The net power dissipated is calculated as the volume integral of Pk and PB: (4)(5)On the day side, the volume integrated extends from the bow shock to the inner magnetosphere (magnetosheath and magnetopause included). On the night side the integrated volume is localized around the X point of the magnetotail, covering the region where the intensity of the planet magnetic field is at least 10% smaller than for a configuration without IMF.

3.1. Orientation of the interplanetary magnetic field

We analyze first the effect of the IMF orientation, fixing the hydrodynamic parameters of the SW and the module of the IMF to 30 nT. The hydrodynamic parameters of the solar wind in the simulations are summarized in Table 2. Figure 1 shows a 3D view of the system for a Northward configuration of the IMF, identifying the region of the BS (color scale of the density distribution), field lines of the Hermean magnetic field (red lines), IMF (pink lines) and solar wind stream lines (green lines). The arrows indicate the orientation of the Hermean and interplanetary magnetic fields and the dashed white line the beginning of the simulation domain.

thumbnail Fig. 1

3D view of the system. Density distribution (color scale), field lines of the Hermean magnetic field (red lines), IMF (pink lines) and solar wind stream lines (green lines). The arrows indicate the orientation of the Hermean and interplanetary magnetic fields (case Bz). Dashed white line shows the beginning of the simulation domain.

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thumbnail Fig. 2

Hermean magnetic field lines with the intensity imprinted on the field lines by a color scale for the reference case A) and simulation Bx3 C). Magnetic field intensity at the frontal plane X = 0.3RM. SW stream lines (green). Inflow/outflow regions on the planet surface (blue/red). Polar plot of the density distribution (displaced 0.1RM in Y direction) for the reference case B) and simulation Bx3 D). Dashed pink curve indicates the surface plotted in Figs. 3 and 4.

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In the following we identify the Mercury-Sun orientation as Bx simulations, the Sun-Mercury orientation as Bxneg simulations, the Northward orientation respect to Mercury’s magnetic axis as Bz simulations (shown in Fig. 1 example), the Southward orientation as Bzneg simulations, the orientation perpendicular to previous two cases on the planet orbital plane as By (East) and Byneg (West) simulations. The IMF intensity of the model is denoted by a number attached to the orientation label, for example the simulation Bz3 identifies a Northward orientation of the IMF with module 30 nT. All the simulations and parameters are summarized in Appendix A. We include as reference case a simulation without IMF (B0).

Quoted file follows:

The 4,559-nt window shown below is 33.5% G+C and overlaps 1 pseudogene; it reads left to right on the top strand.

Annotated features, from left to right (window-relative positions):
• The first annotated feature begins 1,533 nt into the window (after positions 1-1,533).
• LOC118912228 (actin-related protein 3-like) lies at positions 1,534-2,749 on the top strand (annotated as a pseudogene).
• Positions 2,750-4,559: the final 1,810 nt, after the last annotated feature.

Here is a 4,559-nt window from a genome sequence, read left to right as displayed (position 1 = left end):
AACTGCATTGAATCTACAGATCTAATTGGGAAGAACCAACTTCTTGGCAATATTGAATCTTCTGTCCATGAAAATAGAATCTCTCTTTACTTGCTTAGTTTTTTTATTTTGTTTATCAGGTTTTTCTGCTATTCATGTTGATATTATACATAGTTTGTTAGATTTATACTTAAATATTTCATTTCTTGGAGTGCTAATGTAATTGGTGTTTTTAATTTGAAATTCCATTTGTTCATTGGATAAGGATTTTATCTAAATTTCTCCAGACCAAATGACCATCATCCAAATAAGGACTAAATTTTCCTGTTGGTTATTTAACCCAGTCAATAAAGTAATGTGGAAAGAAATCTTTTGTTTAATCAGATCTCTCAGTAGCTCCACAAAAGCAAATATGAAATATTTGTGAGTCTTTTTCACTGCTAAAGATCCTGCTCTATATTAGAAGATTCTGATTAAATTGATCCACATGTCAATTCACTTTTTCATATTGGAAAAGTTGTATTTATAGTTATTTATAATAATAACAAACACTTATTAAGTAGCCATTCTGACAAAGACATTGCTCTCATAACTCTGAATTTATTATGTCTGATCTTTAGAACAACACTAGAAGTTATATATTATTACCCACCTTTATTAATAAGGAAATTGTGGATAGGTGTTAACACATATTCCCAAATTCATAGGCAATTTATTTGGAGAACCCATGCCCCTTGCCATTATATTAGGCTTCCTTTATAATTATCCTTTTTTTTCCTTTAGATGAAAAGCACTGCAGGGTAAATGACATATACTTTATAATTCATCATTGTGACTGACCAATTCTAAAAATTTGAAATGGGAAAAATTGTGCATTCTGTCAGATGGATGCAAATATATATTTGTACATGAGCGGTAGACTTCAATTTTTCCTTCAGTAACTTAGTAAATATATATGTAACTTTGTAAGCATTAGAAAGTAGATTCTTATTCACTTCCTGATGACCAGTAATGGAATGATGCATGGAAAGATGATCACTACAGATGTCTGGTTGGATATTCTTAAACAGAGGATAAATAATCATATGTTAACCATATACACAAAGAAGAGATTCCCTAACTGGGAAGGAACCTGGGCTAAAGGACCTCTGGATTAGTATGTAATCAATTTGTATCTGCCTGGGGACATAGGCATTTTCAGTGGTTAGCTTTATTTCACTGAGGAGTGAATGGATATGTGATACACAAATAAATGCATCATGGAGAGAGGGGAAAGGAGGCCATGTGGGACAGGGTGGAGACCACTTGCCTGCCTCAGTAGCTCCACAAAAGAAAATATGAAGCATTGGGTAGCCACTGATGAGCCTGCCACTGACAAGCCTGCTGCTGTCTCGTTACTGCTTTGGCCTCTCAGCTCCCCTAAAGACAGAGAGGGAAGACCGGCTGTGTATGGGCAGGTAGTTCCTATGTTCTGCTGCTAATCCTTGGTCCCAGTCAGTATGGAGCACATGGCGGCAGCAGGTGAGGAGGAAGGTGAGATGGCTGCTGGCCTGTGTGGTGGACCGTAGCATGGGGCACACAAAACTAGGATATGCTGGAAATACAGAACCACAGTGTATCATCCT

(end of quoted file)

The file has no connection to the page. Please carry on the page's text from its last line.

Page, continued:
In Fig. 2 we illustrate the interaction of the IMF and magnetospheric field for the reference case and Bx3 simulation. Panels A and C show the Hermean magnetic field lines (magnetic field lines are color-coded with the magnetic field amplitude), SW stream lines (green lines), magnetic field intensity at the frontal plane X = 0.3RM and inflow/outflow (blue/red) regions on the planet surface. Reconnection regions are identified as blue colors at the frontal plane, not observed in the reference case and located in the South of the magnetosphere for the Bx3 simulation. Panels B and D show polar plots of the density distribution including the magnetic field lines of the planet (red lines) and SW stream lines (green lines), identifying the regions of the bow shock, magnetosheath and magnetopause. The dashed pink line indicates the surface plotted in Figs. 3 and 4 for the Bx3 simulation.

Figure 3 shows a frontal view of the magnetic energy flux on the planet day side (PB(DS)) for different IMF orientations, observed towards the planet-Sun direction from the planet night side. There is a strong dependency of PB(DS) hot spot distribution with the IMF orientation. Local minima of the magnetic energy flux are correlated with a local decrease of the Hermean magnetic field intensity, although local maxima are correlated with a local enhancement of the Hermean magnetic field. For Bx3 (panel A) and Bxneg3 (panel D) IMF orientations, PB(DS) hot stops are located close to the planet. There is a North-South asymmetry due to the presence of a reconnection region, located in the South (North) of the magnetosphere for the Bx3 (Bxneg3) case, identified as a local decrease of PB(DS). Bx3 and Bxneg3 orientation weakly affect the Hermean magnetosphere topology at low-middle latitudes, only nearby the poles, reason why both cases appear to be similar. Compared with other IMF orientations, the local maximum of PB(DS) is almost one order of magnitude smaller. Models with By3 (panel B) and Byneg3 (panel E) IMF orientations have PB(DS) hot spots nearby the poles, showing the same East-West asymmetry than the magnetosphere, with the reconnection regions located in the planet sides (local minimum of PB(DS)). Bz3 (panel C) and Bzneg2 (panel F) cases show different distributions of the PB(DS) hot spots, along the planet sides for Bz3 orientation (reconnection regions located near the poles) and a quadripolar structure in the Bzneg2 model (reconnection region at the planet equator). These results indicate a large variability of the radio emission distribution on the planet dayside with the IMF orientation. Thus, future radio emission observation from exoplanets must show a strong dependency with the host star magnetic activity.